So, the new attitude may be that if your genitalia is well concealed, it’s OK to continue to let your lycra skirt roll up to your belly button and to sit with your legs akimbo, should you fancy it. I suppose Lady Gaga and Beyonce wouldn’t disagree much with this new trend or way of thinking. Admittedly, if I had the power, the success and the luxury to dress and henceforth act frivolously, I most certainly wouldn’t pass up an opportunity to wear a spandex skirt and not give a f*, however as I submerge myself further and further into my twenties and closer and closer to thirty, the commodity and art of style has become far more valuable to me than capricious fashions –  this may render me boring, but are fashion victims stylish?

I don’t doubt those sheathing themselves in the spandex skirt that are old enough to know better, might come up with some kind of empowering and liberating women crap, but unfortunately half the females sporting this trend are not old enough or conscious enough for their mini displays to demonstrate anything other than bad manners and terrible dress etiquette. The sheer fact that these skirts are being worn in the first place suggests some form of fashion and aesthetic interest, for such an interest it is the wearer’s responsibility to also know that an eyeful of crotch is definitely not aesthetically pleasing…even if Gaga’s doing it.

 

Powerful Heights

Powerful Heights

There is something significantly powerful that women feel when we dress in garb that is strictly female. We worked so hard for our recognition, why now would we muddy it up with yet another manly tool in our wardrobe?  

The high heeled shoe is an emphatic device that can turn an unpretentious jeans and t-shirt combination into a red carpet worthy, iconic ensemble, documented for years to come. It is no revelation that the science and magic in heel heightening has sophisticated itself so expertly that men, women, designers, fashionistas and civilians just can’t get enough of the shoes that keep us so elevated from the world and confident that we shan’t fall or won’t care if we do.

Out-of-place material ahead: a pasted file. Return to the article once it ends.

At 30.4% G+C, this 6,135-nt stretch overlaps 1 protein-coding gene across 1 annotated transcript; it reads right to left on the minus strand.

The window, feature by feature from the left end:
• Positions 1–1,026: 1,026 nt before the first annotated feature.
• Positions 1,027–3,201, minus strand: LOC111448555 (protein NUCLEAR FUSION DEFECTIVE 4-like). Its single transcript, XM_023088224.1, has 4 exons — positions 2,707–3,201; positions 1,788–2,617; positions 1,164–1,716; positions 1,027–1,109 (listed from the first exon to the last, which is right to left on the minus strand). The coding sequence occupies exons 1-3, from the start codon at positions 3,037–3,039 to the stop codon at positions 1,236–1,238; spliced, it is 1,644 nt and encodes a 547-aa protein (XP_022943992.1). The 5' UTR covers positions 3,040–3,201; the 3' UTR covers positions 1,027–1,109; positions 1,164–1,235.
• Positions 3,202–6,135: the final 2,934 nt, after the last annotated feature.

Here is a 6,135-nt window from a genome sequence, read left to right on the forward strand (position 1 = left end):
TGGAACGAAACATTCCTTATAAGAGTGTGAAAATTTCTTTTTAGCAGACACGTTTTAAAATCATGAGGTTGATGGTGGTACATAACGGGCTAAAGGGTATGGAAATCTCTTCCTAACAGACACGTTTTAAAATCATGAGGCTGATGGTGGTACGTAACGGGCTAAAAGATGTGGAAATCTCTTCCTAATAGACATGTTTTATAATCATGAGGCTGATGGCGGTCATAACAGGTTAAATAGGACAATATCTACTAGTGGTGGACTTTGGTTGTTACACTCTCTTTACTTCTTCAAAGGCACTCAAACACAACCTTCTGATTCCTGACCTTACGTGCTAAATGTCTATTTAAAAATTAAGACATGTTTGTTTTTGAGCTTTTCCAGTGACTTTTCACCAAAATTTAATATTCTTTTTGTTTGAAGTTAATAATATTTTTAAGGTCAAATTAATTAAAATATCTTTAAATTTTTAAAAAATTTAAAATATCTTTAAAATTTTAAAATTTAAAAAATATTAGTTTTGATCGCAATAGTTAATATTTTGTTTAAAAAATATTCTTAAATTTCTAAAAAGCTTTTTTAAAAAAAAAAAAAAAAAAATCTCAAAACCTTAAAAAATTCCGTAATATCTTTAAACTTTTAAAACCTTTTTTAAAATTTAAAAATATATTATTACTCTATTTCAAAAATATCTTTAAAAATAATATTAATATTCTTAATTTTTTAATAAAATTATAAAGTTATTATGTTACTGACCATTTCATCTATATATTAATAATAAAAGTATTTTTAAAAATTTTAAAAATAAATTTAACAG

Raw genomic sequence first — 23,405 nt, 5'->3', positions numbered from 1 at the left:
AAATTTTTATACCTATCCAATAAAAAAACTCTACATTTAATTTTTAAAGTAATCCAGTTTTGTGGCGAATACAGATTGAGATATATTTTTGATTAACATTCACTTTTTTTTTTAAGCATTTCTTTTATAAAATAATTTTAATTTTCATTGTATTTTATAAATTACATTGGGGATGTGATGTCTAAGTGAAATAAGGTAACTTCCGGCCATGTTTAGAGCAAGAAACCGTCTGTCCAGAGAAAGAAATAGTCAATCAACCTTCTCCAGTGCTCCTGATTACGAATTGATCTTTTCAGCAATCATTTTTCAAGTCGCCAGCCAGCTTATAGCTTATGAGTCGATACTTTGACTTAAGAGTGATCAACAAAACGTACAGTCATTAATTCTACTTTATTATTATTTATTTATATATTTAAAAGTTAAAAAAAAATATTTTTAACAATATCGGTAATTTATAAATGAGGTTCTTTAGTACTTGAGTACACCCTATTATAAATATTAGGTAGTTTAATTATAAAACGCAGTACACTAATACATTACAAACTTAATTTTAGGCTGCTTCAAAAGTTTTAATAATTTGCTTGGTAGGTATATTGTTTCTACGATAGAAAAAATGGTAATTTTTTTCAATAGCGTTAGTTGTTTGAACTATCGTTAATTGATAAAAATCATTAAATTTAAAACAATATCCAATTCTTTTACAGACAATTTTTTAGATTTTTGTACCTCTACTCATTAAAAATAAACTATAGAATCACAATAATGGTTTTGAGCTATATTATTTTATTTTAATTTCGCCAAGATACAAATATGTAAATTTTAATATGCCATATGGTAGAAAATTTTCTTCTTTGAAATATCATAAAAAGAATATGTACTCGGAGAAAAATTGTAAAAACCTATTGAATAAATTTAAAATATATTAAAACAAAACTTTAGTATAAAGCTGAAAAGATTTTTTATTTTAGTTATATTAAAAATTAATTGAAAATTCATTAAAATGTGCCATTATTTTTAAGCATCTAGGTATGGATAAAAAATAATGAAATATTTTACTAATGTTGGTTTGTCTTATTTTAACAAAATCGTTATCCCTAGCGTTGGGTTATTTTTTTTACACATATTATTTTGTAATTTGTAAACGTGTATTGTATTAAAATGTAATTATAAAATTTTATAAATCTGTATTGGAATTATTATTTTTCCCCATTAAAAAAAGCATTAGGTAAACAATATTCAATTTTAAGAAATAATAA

Shoes have become so magnificent that we can no longer survive on the simple Court, the T bar or the Mary Jane, we want higher heels, perspex heels, chrome heels, heart shaped platforms, cantilever heels, heels in the shape of the Eifel tower and wedges just as high and the designers have just kept them coming and coming; higher, sexier and more jaw droppingly magical every time.  

Christian Louboutin designed the vertically heeled shoes for DavidChristian louboutin, art exhibition, david lynch, paris, red sole, shoes, high heels Lynch’s Fetish exhibition at Paris’ Galerie du Passage in 2007, Miucca Prada had models toppling over their platform sandals in Milan 2008 and 2009; Alexander McQueen designed the Alien versus Predator shoe that everybody in 2010 is raging about. These shoes, like the lady we first to wear them send us totally Gaga; neither is exactly beautiful, but both are ridiculously tremendous and both make us question, ‘Can you really wear that?’  

 

 

 

Alien shoes, twelve inch heels, lady gaga shoes, alexander mcqueen shoes

Well, of course these shoes are far from practical, but it didn’t take this shoe to reach impracticality, the predecessors have been just as impractical – in fact there is no such thing as a practical, high heeled shoe. This is what fashion is all about, being excessive, a little bit quirky, sometimes understated, other times over the top, but always unnecessary. Are high heels worth all the hype?

In a word – Yes. Feminists may disagree, but high heels are a woman’s super power and they are intrinsically female; It’s ok that Marc Jacobs, absent of Scottish heritage wears a kilt, but how would we feel if he wore six inch high, Mini Bout Killer Louboutins?